Blending Christmas Traditions

illustration of a girl at a party that looks lonely
Alina Chau

Christi had never decorated Christmas cookies on her own before, only with her mom. But her parents had divorced. Now she wanted to surprise her stepmom and new sisters with cookies, but as a 6-year-old, Christi wasn't very good in the kitchen. She slopped colored frosting here and there — and ended up with a mess. Christi threw down her butter knife and cried.

Continuing previously cherished traditions in a newly blended family is difficult. And holidays can illuminate the differences in the ways family members have celebrated in the past. Emotions may run high, but you can do several things to minimize these challenges:

Keep the most important traditions

Can you include one special tradition for each member of your blended family? This allows the new family to care for every individual. Your family has lost some members and gained others — along with their skills and talents. Without Mom's baking expertise at Dad's house, for example, you may need to go to Grandma's to bake cookies. There will be adjustments, but many traditions can continue.

Maintain some routines.

There is often a great sense of loss in not being able to have exactly what you had before. A biological parent can spend time alone with his or her children to minimize this pain. Maybe watch a favorite movie together — just the biological family — or spend time with grandparents. Encourage your family to respect this, assuring them there will still be activities that include everyone.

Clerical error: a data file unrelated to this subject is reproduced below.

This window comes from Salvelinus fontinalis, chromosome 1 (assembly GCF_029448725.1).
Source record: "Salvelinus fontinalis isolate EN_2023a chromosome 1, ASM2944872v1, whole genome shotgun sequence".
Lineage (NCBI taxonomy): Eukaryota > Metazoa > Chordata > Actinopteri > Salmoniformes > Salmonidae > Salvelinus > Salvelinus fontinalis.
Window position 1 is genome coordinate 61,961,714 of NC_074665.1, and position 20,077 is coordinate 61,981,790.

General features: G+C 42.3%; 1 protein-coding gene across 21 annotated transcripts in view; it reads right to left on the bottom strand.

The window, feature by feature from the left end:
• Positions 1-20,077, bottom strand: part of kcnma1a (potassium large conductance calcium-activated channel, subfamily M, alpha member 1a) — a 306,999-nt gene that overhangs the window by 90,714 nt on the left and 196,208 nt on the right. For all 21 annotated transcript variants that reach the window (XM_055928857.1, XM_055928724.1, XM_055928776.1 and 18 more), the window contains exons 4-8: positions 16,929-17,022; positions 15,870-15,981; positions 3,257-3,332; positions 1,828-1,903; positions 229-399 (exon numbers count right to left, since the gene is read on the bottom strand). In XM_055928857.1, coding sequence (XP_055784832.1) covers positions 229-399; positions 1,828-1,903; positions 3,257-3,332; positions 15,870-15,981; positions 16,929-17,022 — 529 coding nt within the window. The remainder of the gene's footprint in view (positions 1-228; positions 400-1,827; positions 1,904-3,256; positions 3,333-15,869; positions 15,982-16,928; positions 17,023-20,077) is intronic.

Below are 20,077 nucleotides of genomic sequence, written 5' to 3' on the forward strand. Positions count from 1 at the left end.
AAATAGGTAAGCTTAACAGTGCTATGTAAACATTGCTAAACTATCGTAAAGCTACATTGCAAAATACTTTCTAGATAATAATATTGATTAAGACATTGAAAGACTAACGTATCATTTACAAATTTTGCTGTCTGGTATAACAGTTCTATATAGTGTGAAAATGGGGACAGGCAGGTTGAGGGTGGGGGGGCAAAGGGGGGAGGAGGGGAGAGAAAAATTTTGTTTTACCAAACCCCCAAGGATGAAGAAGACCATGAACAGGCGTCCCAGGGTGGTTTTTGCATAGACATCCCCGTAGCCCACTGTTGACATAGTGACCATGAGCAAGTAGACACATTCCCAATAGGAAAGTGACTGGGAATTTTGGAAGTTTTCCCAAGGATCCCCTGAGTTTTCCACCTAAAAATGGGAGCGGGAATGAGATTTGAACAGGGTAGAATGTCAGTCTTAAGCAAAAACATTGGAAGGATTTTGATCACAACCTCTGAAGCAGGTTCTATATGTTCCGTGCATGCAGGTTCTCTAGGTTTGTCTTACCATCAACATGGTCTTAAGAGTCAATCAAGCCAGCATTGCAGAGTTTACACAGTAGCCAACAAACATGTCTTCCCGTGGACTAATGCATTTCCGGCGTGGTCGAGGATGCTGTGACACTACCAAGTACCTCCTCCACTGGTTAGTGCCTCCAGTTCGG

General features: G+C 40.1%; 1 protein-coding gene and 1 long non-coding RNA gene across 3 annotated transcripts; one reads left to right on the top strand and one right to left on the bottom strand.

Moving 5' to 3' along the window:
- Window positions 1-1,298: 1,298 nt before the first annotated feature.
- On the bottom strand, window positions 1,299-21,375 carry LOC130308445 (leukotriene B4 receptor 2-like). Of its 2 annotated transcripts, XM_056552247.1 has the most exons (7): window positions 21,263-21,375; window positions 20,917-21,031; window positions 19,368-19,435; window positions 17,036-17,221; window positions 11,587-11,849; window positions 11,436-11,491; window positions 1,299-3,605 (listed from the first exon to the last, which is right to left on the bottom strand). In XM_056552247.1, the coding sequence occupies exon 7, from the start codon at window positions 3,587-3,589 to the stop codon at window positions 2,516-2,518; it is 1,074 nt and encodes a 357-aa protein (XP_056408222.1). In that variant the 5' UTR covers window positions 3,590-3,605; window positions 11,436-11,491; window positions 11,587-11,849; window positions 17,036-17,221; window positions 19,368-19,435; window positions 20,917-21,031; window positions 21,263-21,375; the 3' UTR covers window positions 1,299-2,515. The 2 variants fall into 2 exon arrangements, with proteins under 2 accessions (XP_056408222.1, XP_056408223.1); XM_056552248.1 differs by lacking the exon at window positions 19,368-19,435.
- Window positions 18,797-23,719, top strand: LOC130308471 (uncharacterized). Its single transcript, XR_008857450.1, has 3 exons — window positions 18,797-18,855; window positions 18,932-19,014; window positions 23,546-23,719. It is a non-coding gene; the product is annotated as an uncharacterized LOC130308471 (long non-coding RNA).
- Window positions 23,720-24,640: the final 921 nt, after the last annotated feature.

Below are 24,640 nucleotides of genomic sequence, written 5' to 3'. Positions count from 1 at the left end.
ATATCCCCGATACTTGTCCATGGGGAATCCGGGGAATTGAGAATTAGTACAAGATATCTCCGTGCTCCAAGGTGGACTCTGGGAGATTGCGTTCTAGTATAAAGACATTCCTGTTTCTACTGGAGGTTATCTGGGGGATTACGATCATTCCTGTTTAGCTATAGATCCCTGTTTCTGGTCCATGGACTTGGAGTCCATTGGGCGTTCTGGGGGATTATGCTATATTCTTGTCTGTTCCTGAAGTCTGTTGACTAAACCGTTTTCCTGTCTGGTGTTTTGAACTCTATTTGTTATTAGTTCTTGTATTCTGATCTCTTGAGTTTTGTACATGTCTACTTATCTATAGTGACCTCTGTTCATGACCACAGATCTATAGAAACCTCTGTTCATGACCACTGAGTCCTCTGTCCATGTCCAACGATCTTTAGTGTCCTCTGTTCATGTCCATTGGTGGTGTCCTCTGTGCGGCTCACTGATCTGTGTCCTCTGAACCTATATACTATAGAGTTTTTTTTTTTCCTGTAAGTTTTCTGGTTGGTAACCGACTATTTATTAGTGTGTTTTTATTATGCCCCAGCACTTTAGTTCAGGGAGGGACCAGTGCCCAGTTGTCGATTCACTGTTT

Appreciate the other family.

It's uncommon for a blended family to include the ex's new family. During the holidays, this separation can be especially awkward for the children. What if your new family made a gift for "the other family"? As long as disagreements can be set aside, the two families might even do an activity or a meal together. This could be a beautiful way to show compassion and acceptance.

Create a new tradition.

Find something new to create or do together. As a new family, you can decide together what's most important to you. This tradition could even involve hospitality or service. Caring for people who have no family can help blended families be grateful for what they do have.

Dr. Heather M. Browne is a faith-based psychotherapist.

This article first appeared in the December 2015/January 2016 issue of Thriving Family. If you enjoyed this article, read more like it in Thriving Familya marriage and parenting magazine published by Focus on the Family. Get Thriving Family delivered to your home by subscribing to it for a gift of any amount.

Copyright ©2005 by Alina Chau. Used by permission.

Next in this Series: The Fairness Gap

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